Infiniti Red Bull Racing experienced a low-key Russian Grand Prix at Sochi Autodrom this afternoon where Daniel Ricciardo came home seventh and team-mate Sebastian Vettel eighth. Further back, Scuderia Toro Rosso struggled to translate their strong qualifying form into race pace after Jean-Eric Vergne and Daniil Kvyat finished 13th and 14th respectively.
Weather conditions couldn’t have been more different to those at Suzuka seven days earlier, with bright sunshine, clear skies and warm temperatures present throughout the afternoon. Low tyre degradation, especially on the prime rubber, allowed much of the field to make just one pit-stop and maintain strong lap times throughout each stint, regardless of the compound.
Vettel was the main beneficiary of a congested run to the second corner, from which he emerged seventh after starting 10th. Ricciardo was right with him though and it wasn’t long before both Red Bull drivers had passed the fast-starting Vergne. The pair continued to run in close formation until lap 12 when the Australian pitted for his mandatory switch on to the harder prime tyre. Not until Vettel did likewise 19 laps later did the battle shake out, with Ricciardo jumping the world champion before setting off in pursuit of Fernando Alonso’s Ferrari. But after the Spaniard held his ground, and with Nico Rosberg’s Mercedes recovering from an early out of sequence pit-stop, Ricciardo was forced to settle for seventh ahead of Vettel.
After a promising qualifying session had seen both cars qualify inside the top-10, Scuderia Toro Rosso spent much of the afternoon fighting a rear-guard action. Vergne made an electric start to initially jump up to fifth from ninth, but was soon overhauled by the chasing pack despite offering a particularly feisty defence against McLaren’s Kevin Magnussen. The need to conserve fuel eventually saw the Frenchman come home 13th, one place clear of team-mate Kvyat who couldn’t capitalise on his career-best fifth place in qualifying.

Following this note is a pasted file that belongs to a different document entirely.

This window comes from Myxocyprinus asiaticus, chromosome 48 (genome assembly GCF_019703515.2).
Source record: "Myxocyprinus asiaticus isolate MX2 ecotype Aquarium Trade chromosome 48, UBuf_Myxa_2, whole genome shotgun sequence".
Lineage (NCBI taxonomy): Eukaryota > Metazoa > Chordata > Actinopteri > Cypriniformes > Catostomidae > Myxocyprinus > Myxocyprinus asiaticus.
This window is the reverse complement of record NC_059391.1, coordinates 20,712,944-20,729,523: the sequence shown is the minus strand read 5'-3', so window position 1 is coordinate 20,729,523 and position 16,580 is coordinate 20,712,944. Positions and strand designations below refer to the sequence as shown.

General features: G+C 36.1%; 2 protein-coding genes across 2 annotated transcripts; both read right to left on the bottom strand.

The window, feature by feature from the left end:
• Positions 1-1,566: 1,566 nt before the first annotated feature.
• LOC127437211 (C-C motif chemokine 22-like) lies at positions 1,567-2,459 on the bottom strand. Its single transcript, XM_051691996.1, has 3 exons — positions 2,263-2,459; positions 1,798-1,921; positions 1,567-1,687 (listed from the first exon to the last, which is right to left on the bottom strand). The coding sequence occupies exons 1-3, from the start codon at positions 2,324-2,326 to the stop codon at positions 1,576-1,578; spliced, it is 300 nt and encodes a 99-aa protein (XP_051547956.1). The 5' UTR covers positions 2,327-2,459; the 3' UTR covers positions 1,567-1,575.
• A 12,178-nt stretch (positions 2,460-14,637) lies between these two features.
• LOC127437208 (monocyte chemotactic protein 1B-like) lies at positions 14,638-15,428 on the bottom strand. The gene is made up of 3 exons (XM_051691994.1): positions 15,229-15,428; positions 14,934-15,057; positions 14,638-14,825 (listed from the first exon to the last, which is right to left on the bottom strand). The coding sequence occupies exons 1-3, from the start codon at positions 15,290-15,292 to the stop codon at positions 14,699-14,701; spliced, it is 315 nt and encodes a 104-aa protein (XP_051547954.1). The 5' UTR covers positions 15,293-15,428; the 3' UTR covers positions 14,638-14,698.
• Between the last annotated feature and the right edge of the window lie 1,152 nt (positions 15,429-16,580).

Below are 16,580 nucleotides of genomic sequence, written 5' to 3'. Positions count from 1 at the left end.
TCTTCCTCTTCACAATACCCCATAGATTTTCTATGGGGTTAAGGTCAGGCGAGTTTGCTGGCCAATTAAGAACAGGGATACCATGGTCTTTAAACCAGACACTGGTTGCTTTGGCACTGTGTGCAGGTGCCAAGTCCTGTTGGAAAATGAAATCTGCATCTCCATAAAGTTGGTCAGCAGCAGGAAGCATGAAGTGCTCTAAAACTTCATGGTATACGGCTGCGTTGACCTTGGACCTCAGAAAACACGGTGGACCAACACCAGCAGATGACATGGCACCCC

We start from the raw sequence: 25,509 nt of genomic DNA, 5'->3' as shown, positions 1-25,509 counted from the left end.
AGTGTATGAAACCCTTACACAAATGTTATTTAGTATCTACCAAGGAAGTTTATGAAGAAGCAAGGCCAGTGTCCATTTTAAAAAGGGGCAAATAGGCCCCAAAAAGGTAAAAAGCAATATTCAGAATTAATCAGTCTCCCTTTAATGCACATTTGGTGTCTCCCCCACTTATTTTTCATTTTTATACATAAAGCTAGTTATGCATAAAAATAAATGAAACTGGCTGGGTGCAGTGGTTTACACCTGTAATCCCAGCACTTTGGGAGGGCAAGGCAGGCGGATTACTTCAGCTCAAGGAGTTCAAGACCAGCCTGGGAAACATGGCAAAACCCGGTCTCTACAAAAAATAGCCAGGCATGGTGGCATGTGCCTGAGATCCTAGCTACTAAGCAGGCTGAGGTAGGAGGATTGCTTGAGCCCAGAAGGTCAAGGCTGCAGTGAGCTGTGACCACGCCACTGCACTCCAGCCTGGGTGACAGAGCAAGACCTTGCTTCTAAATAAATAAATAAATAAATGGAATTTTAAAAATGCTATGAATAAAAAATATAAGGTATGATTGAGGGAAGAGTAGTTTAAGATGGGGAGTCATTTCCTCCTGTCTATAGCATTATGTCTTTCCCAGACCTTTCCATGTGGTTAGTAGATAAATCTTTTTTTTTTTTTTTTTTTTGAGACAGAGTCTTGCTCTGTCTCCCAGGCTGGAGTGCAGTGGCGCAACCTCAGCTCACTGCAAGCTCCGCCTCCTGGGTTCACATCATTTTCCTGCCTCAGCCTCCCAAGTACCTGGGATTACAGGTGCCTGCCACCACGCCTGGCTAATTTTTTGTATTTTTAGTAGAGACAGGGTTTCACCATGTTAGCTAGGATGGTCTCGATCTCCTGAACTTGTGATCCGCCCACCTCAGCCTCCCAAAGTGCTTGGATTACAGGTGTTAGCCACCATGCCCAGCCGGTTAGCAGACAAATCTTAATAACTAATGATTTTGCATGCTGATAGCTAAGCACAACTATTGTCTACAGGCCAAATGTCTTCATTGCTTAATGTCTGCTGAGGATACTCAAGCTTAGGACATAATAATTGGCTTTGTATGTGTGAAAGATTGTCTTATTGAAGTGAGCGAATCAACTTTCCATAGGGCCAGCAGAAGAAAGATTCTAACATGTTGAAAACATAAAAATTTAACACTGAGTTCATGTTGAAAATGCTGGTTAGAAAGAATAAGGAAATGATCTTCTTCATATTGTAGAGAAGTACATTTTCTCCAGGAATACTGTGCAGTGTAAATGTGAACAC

Lotus F1 Team’s Romain Grosjean recovered from a five-second stop/go penalty for a marginal altercation with Sauber’s Adrian Sutil to finish 17th, while team-mate Pastor Maldonado was 18th.
Caterham F1 Team’s Marcus Ericsson maintained his qualifying form by hassling both Lotus drivers throughout, before a late pit-stop saw him finish 19th. Kamui Kobayashi retired with a brake problem.
Mercedes’ one-two helped them clinch the Constructors’ crown, taking the title away from Infiniti Red Bull Racing who consolidated their second spot in the standings. Ricciardo remains a strong third, while Vettel slips to fifth in the fight for fourth with Valtteri Bottas and Alonso.
Rémi Taffin, Head of Track Operations:
Sochi was a tough race for us so to get two cars in the top-10 was a good result, even if we’re used to finishing higher. Daniel might have been able to fight for a better finish had he not been swamped at the start and only having one pit-stop to play with. There was also minimal tyre degradation so being smooth didn’t pay its usual dividends.
This was the first time that anyone had raced at Sochi and there was no prior data to base our analysis on. Nevertheless, I thought everyone did a great job to manage their energy and fuel consumption, as we knew it would be marginal. Our reliability was also good here, but in the end we don’t have too many points to show for it. That’s the way it goes sometimes.
Finally, I must congratulate our great rivals Mercedes for wrapping up the Constructors’ title. We know the feeling well and will be doing everything in our power to take it back. That starts as early as Austin in three weeks when, for the first time since 2010, we will be the challengers! There is still much to play for and we’ll be doing everything possible to help Red Bull secure second in the championship.